Samples Canada What Is a Canadian?

What Is a Canadian?

756 words 3 page(s)

Being a Canadian is much more than just being a citizen of a country. It incorporates an abundance of unique features typical for people who live in this region. These characteristics are often connected with interpersonal communication, social norms, and individual traits. Some of them are well-known and universal, while others are exceptional and culture-bound. To understand the specificity of the country and thus people who live there, it is important to elaborate on the mental, emotional, and social sides of Canadians and their personality.

It is not a secret that Canada is a land of immigrants. So the term “melting pot” is perfectly applicable to this country too. Many of my acquaintance are not native-born Canadians. A friend of mine, for example, was born in the USA and moved to Canada in childhood. But it does not make him “less” Canadian. Here lies the first and foremost feature of all Canadians — acceptance and equality. This characteristic is deeply rooted in the minds of all Canadians. The matter is that Canadians respect other people regardless of their origin, color of skin, social status, and bank account. Their personality is always in the first place. Such treatment has become a part of a nurturing model and integrated into the culture of our nation. My mother has always told me, “Be kind to people, and they will treat you the same way”. I believe that this phrase can genuinely describe the attitude of most Canadians to close people as well as foreigners. This inner belief is often expressed through our hospitality, patience, honesty, and sympathy. Therefore, Canadians are always eager to help and maintain a positive attitude toward many things.

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Another important feature of Canadian people is the optimistic state of mind. It is tightly connected with people’s emotions and overall perception of things that surround them. One could never hear a Canadian talking about his or her problems. It happens so not because of the absence of them, but the ability to accept them as a kind of life experience. It is also essential to compensate for all negative things in one’s life with the help of a sincere smile. For some people, it may sound a bit unusual, but it really helps to suppress the slightest trace of pessimism. One of the best ways to cheer oneself up is to walk around and greet people with a smile. There is hardly a situation when a Canadian will not respond to it. The smile for a Canadian is as natural as the bowing in Japan or a kiss on the cheek in France. It has become a part of everyday life and quickly integrated into the culture of communication in Canada.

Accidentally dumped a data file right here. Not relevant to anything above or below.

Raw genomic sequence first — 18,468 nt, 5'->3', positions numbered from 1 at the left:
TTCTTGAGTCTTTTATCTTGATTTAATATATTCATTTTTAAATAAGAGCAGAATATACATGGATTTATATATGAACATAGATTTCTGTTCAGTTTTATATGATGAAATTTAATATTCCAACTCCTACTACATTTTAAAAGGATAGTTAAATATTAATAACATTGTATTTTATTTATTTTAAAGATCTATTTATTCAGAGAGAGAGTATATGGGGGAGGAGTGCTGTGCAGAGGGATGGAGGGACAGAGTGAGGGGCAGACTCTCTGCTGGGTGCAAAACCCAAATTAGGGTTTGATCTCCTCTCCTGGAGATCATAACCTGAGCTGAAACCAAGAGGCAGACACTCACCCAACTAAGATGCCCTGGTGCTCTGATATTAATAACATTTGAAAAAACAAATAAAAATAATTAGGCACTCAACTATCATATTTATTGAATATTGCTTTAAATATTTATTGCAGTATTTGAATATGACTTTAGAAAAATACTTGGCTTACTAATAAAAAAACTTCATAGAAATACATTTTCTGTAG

Interpersonal relationship is a next sphere where Canadians may seem different from other nationalities. The politeness is a background for any kind of communication — professional or private. The calm manner of speaking without interference and excessive expressivity is the best option for a Canadian. I always say hello to my neighbors, bus drivers, and shop assistants. For me, it is an essential part of everyday communication, especially in public places. Another reason for such behavior is the possibility to get in touch with the world. Since people that surround me are the part of the environment, together with busy streets and hectic lifestyle. This culture of small talk can be seen everywhere in Canada — in the elevator, on the bus station, or at the local shop. It is easier for people to find out the latest news, talk about the weather, or simply make conversation.

Besides such a welcoming attitude shows genuine respect to the interlocutor and the ability to listen to, as well as give a chance to speak out. Despite the fact that Canadians are great interlocutors, they highly appreciate one’s individuality. It is rather an inconsistent approach, especially on the social level. Canadians always place their individuality before other things like social acceptance. However, this feature should not be confused with selfishness. Individualism is viewed as an opportunity to feel comfortable in a certain environment. It directly correlates with the notion of acceptance which was mentioned before.

Taking everything into consideration, there is no doubt that a Canadian is more than a person who lives in Canada. It is a person who possesses unique features of a multifaceted culture. These characteristics are often connected with personal beliefs and values, as well as social influence. One can designate them as equality, acceptance, genuine optimism, sympathy, respect, politeness, and a high-level individualism.